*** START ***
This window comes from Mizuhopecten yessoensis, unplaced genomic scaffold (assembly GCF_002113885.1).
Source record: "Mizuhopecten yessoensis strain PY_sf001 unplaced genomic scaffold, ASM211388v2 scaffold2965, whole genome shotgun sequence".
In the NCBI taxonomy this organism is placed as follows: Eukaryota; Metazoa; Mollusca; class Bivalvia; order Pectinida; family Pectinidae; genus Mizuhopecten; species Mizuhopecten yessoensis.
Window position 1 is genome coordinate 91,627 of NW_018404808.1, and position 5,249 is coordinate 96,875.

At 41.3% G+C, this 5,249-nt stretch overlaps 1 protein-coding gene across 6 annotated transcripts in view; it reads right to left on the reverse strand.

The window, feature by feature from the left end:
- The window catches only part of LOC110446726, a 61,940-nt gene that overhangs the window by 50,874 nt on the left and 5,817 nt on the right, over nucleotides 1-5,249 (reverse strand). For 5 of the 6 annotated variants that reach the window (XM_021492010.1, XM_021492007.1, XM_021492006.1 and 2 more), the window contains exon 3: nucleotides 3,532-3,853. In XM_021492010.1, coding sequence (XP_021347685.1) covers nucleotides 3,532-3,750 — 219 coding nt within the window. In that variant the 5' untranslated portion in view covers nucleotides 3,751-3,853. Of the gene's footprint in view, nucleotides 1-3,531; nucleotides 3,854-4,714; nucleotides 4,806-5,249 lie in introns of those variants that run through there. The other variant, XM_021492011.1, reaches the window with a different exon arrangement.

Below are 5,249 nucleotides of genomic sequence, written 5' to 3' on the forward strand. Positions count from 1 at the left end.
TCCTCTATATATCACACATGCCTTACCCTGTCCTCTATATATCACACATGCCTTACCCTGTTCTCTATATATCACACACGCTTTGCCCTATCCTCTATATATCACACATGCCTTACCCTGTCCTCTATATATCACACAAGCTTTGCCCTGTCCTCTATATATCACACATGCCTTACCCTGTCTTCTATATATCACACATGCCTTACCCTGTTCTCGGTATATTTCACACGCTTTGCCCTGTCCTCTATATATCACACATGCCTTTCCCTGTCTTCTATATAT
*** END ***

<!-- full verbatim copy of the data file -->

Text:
This window comes from Mizuhopecten yessoensis, unplaced genomic scaffold (assembly GCF_002113885.1).
Source record: "Mizuhopecten yessoensis strain PY_sf001 unplaced genomic scaffold, ASM211388v2 scaffold2965, whole genome shotgun sequence".
In the NCBI taxonomy this organism is placed as follows: Eukaryota; Metazoa; Mollusca; class Bivalvia; order Pectinida; family Pectinidae; genus Mizuhopecten; species Mizuhopecten yessoensis.
Window position 1 is genome coordinate 91,627 of NW_018404808.1, and position 5,249 is coordinate 96,875.

At 41.3% G+C, this 5,249-nt stretch overlaps 1 protein-coding gene across 6 annotated transcripts in view; it reads right to left on the reverse strand.

The window, feature by feature from the left end:
- The window catches only part of LOC110446726, a 61,940-nt gene that overhangs the window by 50,874 nt on the left and 5,817 nt on the right, over nucleotides 1-5,249 (reverse strand). For 5 of the 6 annotated variants that reach the window (XM_021492010.1, XM_021492007.1, XM_021492006.1 and 2 more), the window contains exon 3: nucleotides 3,532-3,853. In XM_021492010.1, coding sequence (XP_021347685.1) covers nucleotides 3,532-3,750 — 219 coding nt within the window. In that variant the 5' untranslated portion in view covers nucleotides 3,751-3,853. Of the gene's footprint in view, nucleotides 1-3,531; nucleotides 3,854-4,714; nucleotides 4,806-5,249 lie in introns of those variants that run through there. The other variant, XM_021492011.1, reaches the window with a different exon arrangement.

Below are 5,249 nucleotides of genomic sequence, written 5' to 3' on the forward strand. Positions count from 1 at the left end.
TCCTCTATATATCACACATGCCTTACCCTGTCCTCTATATATCACACATGCCTTACCCTGTTCTCTATATATCACACACGCTTTGCCCTATCCTCTATATATCACACATGCCTTACCCTGTCCTCTATATATCACACAAGCTTTGCCCTGTCCTCTATATATCACACATGCCTTACCCTGTCTTCTATATATCACACATGCCTTACCCTGTTCTCGGTATATTTCACACGCTTTGCCCTGTCCTCTATATATCACACATGCCTTTCCCTGTCTTCTATATAT